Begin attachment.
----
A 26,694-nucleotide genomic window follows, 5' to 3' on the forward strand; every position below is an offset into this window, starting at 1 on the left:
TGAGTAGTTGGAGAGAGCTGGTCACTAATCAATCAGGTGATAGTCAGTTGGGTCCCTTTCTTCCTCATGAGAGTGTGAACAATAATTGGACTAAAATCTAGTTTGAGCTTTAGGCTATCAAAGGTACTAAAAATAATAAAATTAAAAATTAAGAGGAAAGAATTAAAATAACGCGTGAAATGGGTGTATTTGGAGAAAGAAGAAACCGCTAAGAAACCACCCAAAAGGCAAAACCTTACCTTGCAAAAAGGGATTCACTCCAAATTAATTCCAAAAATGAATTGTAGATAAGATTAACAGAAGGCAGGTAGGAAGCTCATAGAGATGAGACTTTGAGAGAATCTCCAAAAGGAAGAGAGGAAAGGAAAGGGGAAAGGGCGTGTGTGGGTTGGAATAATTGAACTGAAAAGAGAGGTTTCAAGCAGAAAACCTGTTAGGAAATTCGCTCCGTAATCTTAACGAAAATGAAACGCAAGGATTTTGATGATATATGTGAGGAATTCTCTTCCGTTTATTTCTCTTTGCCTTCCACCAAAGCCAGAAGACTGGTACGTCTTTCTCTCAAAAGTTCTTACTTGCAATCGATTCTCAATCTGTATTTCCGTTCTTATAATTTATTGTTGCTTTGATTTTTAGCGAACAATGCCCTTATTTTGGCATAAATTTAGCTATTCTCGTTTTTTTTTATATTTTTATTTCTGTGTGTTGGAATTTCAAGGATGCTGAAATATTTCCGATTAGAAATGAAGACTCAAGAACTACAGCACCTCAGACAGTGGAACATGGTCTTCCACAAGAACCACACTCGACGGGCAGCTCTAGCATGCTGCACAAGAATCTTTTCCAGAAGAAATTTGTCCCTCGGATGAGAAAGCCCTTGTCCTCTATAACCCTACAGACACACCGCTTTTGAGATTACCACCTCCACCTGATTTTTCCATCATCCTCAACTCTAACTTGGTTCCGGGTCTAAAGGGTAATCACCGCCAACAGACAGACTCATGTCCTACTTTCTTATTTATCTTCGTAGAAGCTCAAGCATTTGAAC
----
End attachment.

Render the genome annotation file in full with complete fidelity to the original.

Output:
A 26,694-nucleotide genomic window follows, 5' to 3' on the forward strand; every position below is an offset into this window, starting at 1 on the left:
TGAGTAGTTGGAGAGAGCTGGTCACTAATCAATCAGGTGATAGTCAGTTGGGTCCCTTTCTTCCTCATGAGAGTGTGAACAATAATTGGACTAAAATCTAGTTTGAGCTTTAGGCTATCAAAGGTACTAAAAATAATAAAATTAAAAATTAAGAGGAAAGAATTAAAATAACGCGTGAAATGGGTGTATTTGGAGAAAGAAGAAACCGCTAAGAAACCACCCAAAAGGCAAAACCTTACCTTGCAAAAAGGGATTCACTCCAAATTAATTCCAAAAATGAATTGTAGATAAGATTAACAGAAGGCAGGTAGGAAGCTCATAGAGATGAGACTTTGAGAGAATCTCCAAAAGGAAGAGAGGAAAGGAAAGGGGAAAGGGCGTGTGTGGGTTGGAATAATTGAACTGAAAAGAGAGGTTTCAAGCAGAAAACCTGTTAGGAAATTCGCTCCGTAATCTTAACGAAAATGAAACGCAAGGATTTTGATGATATATGTGAGGAATTCTCTTCCGTTTATTTCTCTTTGCCTTCCACCAAAGCCAGAAGACTGGTACGTCTTTCTCTCAAAAGTTCTTACTTGCAATCGATTCTCAATCTGTATTTCCGTTCTTATAATTTATTGTTGCTTTGATTTTTAGCGAACAATGCCCTTATTTTGGCATAAATTTAGCTATTCTCGTTTTTTTTTATATTTTTATTTCTGTGTGTTGGAATTTCAAGGATGCTGAAATATTTCCGATTAGAAATGAAGACTCAAGAACTACAGCACCTCAGACAGTGGAACATGGTCTTCCACAAGAACCACACTCGACGGGCAGCTCTAGCATGCTGCACAAGAATCTTTTCCAGAAGAAATTTGTCCCTCGGATGAGAAAGCCCTTGTCCTCTATAACCCTACAGACACACCGCTTTTGAGATTACCACCTCCACCTGATTTTTCCATCATCCTCAACTCTAACTTGGTTCCGGGTCTAAAGGGTAATCACCGCCAACAGACAGACTCATGTCCTACTTTCTTATTTATCTTCGTAGAAGCTCAAGCATTTGAAC